At our house we do a lot of process art. Not only is it fun and different every time, but process art tends to be pretty quick to set up -- bonus. Process art is the term used to describe art that is created with no specific end result. Rather than making a craft that should look a certain way, a child makes whatever comes to mind. It's big hit with toddlers.
Here's how to get started.
Since children have the space to explore as they paint because there are no set steps and no one showing them what they should be making, there's more room for creativity and innovation. I am continually amazed by the things my 4-year-old daughter discovers as she paints in this open-ended way -- things I would otherwise miss. We still do crafts, of course, because those are fun, but most of our art projects are process art.
What you'll need for this activity: A large sheet of butcher paper; a paper plate (or other paint palette); washable tempera paint (we used neon); LEGO and DUPLO bricks in various shapes and sizes.
1. Tape down a large sheet of butcher paper (it can be frustrating to the artist if their canvas is constantly moving).
2. Dispense a variety of paint colors onto the paper plate and set it on or near the paper.
3. Select the LEGO bricks. I had my daughter pick six bricks of different shapes and sizes for the project herself, but if your child is younger, you may want to select the bricks yourself ahead of time.
4. After presenting the materials, sit back and watch your child explore. If you have a toddler or a child new to this type of art, you may need to model investigating by trying a few different LEGO painting techniques yourself. Once they see what to do, they will likely take the lead themselves.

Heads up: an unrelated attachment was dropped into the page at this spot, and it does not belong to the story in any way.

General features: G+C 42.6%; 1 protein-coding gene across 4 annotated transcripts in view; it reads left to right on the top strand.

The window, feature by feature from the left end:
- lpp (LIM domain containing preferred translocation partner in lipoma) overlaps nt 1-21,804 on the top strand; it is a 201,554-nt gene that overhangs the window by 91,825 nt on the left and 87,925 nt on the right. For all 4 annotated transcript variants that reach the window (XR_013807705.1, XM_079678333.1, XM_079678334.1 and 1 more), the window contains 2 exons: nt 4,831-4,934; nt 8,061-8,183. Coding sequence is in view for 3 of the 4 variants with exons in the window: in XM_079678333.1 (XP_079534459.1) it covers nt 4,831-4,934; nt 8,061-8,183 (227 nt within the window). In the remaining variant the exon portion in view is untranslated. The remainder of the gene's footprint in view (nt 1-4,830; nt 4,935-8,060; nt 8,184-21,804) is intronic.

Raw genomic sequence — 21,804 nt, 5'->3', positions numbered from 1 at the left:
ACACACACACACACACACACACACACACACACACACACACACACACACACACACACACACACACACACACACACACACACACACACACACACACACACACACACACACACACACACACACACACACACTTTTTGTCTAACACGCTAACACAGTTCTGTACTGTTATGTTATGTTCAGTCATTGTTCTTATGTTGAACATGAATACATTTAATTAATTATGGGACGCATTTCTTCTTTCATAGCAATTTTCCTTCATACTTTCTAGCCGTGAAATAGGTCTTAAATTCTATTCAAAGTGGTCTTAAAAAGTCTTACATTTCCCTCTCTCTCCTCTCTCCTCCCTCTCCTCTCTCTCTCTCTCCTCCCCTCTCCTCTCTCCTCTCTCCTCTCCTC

As your child works, ask questions about what they're painting or narrate what they're doing as they do it. The latter can be very helpful in language building since there are lots of fantastic new vocabulary words you can use to describe the shapes and patterns they are likely creating with the bricks.
My daughter discovered that the long narrow red DUPLO brick made train tracks. She used a scraping technique and the oddly shaped blue DUPLO brick to write the letter H. She created a thin rainbow colored line by painting the long narrow edge of the red DUPLO and dipping it in one color at a time, then stamping, and so on until she'd created a continuous color-changing line. She even thought to use the bottom of a square DUPLO dipped in neon purple paint to make a flower!
Your child will investigate, explore, and create an entirely different set of artwork. In fact, this is a favorite activity around here (in part because it's just so easy to set up), and every time my daughter paints, she creates a new, original piece of art.
When she's done creating, I set up a washing station for her and the LEGO and DUPLO bricks we used. We always wash our bricks right away and we've never had any staining.
Images via Asia Citro; © iStock.com; Asia Citro